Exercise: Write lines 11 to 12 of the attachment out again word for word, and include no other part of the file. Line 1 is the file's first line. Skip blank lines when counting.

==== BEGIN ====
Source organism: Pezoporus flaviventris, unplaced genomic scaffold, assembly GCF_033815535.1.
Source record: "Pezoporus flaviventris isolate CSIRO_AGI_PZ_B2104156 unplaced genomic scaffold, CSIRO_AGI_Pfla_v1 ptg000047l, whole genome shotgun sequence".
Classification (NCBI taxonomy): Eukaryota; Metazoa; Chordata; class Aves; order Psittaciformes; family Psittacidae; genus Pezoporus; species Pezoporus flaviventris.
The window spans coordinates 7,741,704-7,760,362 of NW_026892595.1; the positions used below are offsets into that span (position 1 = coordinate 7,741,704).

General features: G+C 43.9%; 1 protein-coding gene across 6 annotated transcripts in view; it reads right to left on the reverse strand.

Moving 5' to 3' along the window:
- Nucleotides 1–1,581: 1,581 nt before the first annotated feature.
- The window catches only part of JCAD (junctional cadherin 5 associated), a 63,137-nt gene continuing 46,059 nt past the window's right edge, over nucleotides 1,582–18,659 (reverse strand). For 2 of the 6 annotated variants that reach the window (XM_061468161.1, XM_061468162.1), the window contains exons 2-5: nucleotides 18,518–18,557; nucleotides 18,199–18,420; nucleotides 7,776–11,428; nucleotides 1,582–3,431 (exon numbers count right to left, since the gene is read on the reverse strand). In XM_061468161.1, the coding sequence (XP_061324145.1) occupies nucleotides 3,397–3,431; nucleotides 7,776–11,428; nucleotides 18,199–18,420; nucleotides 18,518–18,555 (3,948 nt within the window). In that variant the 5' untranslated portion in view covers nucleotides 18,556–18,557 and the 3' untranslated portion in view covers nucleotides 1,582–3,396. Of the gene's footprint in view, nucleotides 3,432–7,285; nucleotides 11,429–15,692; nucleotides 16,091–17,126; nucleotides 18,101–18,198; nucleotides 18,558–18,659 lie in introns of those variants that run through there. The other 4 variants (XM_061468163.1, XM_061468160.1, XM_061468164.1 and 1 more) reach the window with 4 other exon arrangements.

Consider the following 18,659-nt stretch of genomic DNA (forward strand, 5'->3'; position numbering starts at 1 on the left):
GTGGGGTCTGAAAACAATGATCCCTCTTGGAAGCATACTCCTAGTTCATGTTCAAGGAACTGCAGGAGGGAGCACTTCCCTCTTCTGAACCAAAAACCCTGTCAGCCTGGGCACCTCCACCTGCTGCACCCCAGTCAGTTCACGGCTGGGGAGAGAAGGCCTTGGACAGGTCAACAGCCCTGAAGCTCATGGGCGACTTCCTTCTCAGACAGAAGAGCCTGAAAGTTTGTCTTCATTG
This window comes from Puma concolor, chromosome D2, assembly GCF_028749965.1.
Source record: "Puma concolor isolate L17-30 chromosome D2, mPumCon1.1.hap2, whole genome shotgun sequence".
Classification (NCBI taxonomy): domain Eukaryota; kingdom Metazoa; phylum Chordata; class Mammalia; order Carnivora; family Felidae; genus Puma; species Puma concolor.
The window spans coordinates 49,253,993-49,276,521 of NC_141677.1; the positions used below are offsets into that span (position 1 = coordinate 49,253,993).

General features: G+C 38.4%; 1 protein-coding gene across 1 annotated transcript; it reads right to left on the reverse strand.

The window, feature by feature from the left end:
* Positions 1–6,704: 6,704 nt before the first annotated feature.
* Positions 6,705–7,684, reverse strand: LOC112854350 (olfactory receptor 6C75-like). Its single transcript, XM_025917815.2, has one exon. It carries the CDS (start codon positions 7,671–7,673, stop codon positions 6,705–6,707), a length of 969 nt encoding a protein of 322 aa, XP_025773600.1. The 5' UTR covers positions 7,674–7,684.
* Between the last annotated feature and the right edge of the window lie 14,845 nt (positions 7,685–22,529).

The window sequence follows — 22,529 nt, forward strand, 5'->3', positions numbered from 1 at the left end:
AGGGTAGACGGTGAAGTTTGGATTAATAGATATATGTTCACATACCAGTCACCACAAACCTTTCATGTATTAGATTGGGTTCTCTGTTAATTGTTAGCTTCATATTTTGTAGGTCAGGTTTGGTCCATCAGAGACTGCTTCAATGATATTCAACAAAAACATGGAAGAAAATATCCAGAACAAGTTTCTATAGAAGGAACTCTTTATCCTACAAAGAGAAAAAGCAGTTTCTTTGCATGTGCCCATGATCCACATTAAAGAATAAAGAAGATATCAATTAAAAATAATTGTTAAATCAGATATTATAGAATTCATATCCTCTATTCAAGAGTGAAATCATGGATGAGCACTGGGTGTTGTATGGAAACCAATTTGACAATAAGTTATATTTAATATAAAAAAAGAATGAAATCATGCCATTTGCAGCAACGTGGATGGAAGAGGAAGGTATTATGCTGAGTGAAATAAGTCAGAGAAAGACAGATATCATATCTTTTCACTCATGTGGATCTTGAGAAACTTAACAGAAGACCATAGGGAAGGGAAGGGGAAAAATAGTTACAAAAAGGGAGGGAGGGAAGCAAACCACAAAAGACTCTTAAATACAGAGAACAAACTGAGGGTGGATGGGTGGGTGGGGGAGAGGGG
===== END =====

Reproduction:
This window comes from Puma concolor, chromosome D2, assembly GCF_028749965.1.
Source record: "Puma concolor isolate L17-30 chromosome D2, mPumCon1.1.hap2, whole genome shotgun sequence".